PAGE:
Saturday, May 28, 2022

Efficient Delivery Sustains Democratic Republic

 Yuba Nath Lamsal

Ever since Nepal evolved as a modern nation-state, certain days and occasions have had historic significance. May 28, 2008, was indeed a momentous day for Nepali people. On this very day, the first meeting of the Constituent Assembly made a momentous decision abolishing the 240-year-old monarchy and declaring Nepal as the world’s newest republic. Since then we have been commemorating this momentous day as Republic Day on May 28 every year with a sense of pride.

Truest Form of Democracy

Republic is the truest form of democracy and a sovereign state. Monarchy by its nature is an anti-democratic institution, which always tends to centralise power in the hands of a monarch. People are not considered free citizens but subjects in any active and absolute monarchies. 

Genuine democracy is thus not possible in an active monarchy. However, there are certain monarchist countries where democratic culture flourished but with a cost. In those countries, monarchies surrendered to the people and remained ceremonial with no political or constitutional power. They never tend to step into the political and public sphere except for the one provided by the constitution.

The democratic wave has surged across the world. However, there are certain countries in which monarchies are still active and hold absolute power. In those countries, people are denied fundamental democratic rights.

In the case of Nepal, monarchy always remained a stumbling block to the development and institutionalisation of democratic government. One thing is true: a modern and unified Nepal was created at the initiative and leadership of Great King Prithivi Narayan Shah. But soon after his demise, the shah monarchy remained in conflict within their clan. The clash between Rajendra Laxmi, Prithivi Narayan Shah’s daughter-in-law) and Bahadur Shah (Prithivi Narayan Shah’s younger son)  turned so ugly that it divided the royal courtiers of Nepal into two different camps. The conflict and rivalry in the royal court continued to grow and culminated in Kot Parva or Kot Massacre from which Janga Bahadur Rana rose to power thereby introducing Rana family oligarchic rule which continued until 1951.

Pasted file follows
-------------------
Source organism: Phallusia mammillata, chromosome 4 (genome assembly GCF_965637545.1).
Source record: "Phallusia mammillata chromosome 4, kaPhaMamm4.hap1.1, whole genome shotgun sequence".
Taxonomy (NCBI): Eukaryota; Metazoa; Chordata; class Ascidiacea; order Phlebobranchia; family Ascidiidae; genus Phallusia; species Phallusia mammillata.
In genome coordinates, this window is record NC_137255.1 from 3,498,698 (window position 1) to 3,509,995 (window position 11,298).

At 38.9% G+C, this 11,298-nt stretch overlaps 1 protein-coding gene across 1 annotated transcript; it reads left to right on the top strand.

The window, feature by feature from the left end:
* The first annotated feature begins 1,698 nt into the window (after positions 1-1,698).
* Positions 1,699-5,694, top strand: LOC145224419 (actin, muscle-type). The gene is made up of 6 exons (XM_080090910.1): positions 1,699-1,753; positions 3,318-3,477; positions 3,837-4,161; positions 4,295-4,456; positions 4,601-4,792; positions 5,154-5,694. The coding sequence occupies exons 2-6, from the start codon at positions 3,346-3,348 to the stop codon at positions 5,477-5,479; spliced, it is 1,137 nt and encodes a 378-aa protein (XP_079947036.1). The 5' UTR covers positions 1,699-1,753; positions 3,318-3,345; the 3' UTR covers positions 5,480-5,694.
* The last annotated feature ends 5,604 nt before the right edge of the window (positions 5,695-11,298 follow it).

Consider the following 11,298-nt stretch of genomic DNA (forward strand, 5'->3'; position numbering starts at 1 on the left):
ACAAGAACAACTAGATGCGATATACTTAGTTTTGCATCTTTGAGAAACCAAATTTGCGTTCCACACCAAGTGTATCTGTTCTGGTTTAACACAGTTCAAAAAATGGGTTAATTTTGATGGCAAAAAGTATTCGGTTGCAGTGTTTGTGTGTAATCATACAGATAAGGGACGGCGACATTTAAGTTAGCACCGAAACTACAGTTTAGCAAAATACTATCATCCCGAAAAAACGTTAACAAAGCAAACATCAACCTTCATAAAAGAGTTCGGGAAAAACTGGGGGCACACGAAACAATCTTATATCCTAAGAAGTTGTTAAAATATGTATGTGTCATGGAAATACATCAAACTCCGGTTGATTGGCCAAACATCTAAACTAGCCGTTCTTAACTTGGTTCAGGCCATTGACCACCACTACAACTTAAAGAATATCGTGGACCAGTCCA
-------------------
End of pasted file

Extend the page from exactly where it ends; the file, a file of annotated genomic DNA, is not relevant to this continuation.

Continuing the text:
With the advent of Rana rule, Shah kings were reduced to mere titular heads and the real power was centralised at the Rana prime ministers who ruled with iron fists. Later Rana prime ministers declared themselves ‘Shree Thin Maharajas’ or mini kings while Shah kings were called ‘Shree Panch Maharajas’. In English, Shah kings were addressed as Their Majesties and the Rana Prime Minister as Their Highnesses. In a way, this system was a kind of duel monarchical rule. 

The political instability the country witnessed from 1951 to 1959 was purely the making of the then kings, namely King Tribhubhan and King Mahendra simply to discredit the political parties and concentrate power at the hands of the kings. The kings were partially successful in it.